Dave Says

Wednesday, December 19, 2007 at 1:15am

Dear Dave,

We’re in the process of building a house. There’s no need to take out a mortgage, because we’re in the top tax bracket. We could pay for it all out of pocket, plus we have no debt. But our financial advisor says we should get a mortgage anyway, invest the money into mutual funds and get a great tax deduction. Does this make sense?

— Alvin

Dear Alvin,

No, it doesn’t make sense. And neither does your financial advisor. You need to get rid of him today.

Let’s say you take out a $200,000 mortgage at six percent. Twelve thousand dollars would go to the bank in interest payments alone. Since you’re in the top tax bracket, you’d be able to write off $4,200 of that $12,000.

So in layman’s terms, your “advisor” told you to take out a mortgage and pay the bank $12,000 in interest so that you can avoid sending $4,200 to Uncle Sam. Now do you see why I’m saying this guy needs to take a hike?

Very few people are blessed enough to be in your situation, Alvin. Pay cash for the house. Then you’ll be debt-free, and you can invest like a crazy man and retire Mega-wealthy.

— Dave

Dear Dave,

My husband passed away unexpectedly five months ago at age 30. He had life insurance, so I was able to pay off all our debt and have about $110,000 left.

I’m drawing enough Social Security to pay the bills and have a little left over for me and our two children, ages five and two. People are telling me I need to go back to work. What do you think?

— Sharon

Dear Sharon,

I am so sorry you have to go through this. Thirty is way too young for anyone to leave his life.

You don’t need additional money right now. Your husband was smart enough to make sure he provided for you guys. Now, there’s nothing wrong with going back to work if you feel the need to do something to occupy your time and your mind.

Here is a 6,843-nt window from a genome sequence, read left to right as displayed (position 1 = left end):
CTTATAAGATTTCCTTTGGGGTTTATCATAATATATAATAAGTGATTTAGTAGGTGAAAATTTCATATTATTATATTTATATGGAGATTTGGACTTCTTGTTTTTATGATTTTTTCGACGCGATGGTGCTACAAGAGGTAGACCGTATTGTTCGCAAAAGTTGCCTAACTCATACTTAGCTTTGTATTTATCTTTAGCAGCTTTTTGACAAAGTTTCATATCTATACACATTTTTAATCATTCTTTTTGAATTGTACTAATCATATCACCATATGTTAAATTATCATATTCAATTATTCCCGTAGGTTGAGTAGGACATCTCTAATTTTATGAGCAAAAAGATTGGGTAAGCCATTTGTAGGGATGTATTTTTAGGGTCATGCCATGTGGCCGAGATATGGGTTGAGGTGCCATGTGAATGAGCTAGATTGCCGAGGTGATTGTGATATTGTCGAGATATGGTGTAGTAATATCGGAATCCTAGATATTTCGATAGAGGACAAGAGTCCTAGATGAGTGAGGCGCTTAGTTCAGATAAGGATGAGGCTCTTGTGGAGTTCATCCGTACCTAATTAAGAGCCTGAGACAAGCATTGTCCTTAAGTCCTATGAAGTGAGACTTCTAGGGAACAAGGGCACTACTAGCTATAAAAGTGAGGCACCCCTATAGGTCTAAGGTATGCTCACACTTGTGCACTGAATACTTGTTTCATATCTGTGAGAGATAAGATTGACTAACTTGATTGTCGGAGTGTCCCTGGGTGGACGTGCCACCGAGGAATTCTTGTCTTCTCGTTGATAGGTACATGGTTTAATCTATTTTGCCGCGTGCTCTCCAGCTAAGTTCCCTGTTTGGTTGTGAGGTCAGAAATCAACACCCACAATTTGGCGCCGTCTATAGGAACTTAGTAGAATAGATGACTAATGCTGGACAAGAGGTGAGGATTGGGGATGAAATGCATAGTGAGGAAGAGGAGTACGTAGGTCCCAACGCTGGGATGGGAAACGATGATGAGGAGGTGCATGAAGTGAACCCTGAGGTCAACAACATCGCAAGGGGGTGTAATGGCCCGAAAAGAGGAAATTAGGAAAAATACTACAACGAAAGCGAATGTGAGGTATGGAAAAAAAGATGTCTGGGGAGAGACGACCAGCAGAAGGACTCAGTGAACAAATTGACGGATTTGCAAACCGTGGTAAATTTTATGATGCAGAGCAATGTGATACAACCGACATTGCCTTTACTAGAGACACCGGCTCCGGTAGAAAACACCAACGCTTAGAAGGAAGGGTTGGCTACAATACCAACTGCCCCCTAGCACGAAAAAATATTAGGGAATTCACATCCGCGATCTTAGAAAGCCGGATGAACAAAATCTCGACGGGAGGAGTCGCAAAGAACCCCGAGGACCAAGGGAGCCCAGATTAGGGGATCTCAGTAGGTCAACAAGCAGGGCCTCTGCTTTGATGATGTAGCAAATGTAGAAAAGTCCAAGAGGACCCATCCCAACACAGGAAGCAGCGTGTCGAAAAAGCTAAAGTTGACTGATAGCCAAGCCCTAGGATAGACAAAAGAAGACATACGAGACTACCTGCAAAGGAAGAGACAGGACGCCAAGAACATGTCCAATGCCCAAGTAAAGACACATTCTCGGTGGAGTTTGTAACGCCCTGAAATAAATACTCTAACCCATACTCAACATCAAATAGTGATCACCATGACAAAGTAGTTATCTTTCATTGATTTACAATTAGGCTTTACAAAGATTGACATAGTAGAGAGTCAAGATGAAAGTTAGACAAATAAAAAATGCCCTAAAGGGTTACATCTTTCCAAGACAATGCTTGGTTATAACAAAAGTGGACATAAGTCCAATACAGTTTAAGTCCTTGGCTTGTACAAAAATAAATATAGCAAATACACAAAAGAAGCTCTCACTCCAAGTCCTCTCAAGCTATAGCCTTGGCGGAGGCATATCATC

That’s between you and God. You’re dealing with a terrible loss right now, and sometimes we all need a distraction when life gets hard.

But I’m guessing those little ones really need their mommy right now. I’d hug and love on them a lot, and be there for them every second I could. Plus, all those hugs will help YOU get through this bad time, too.

If I were you, I’d invest the $110,000 in good mutual funds and just let it grow. It can give you enough to retire on comfortably, and send your kids to college when the time is right.

Just think and pray a lot on what’s right for you, Sharon. If you want to go back to work later on, that’s fine. But you don’t need to do it for the extra money right now.

— Dave

Dave Says

Dear Dave,

My girlfriend lives in Massachusetts, and I’m planning to move there when we get married. I know I love her, but I’m worried because she not very responsible with money. Lots of times she’ll do things like get her nails or hair done instead of paying bills. What can I do?

— Langston

Dear Langston,

You mentioned marriage, so that tells me that you’re not talking about just dating for fun. This is the process of finding out if you want to spend the rest of your life with this girl.

If I were you, I’d move slowly until she gets her spending under control and see if she gets past this immaturity. Sometimes when things like this happen it’s just a situation where a person needs to grow up and learn how to do things the right way.

If this is the case, you could talk to her about it gently and help her make out a monthly budget. That way, once she understands the process and value of having a plan and spending her money on paper before the month begins, it will be easier for her to stick to it.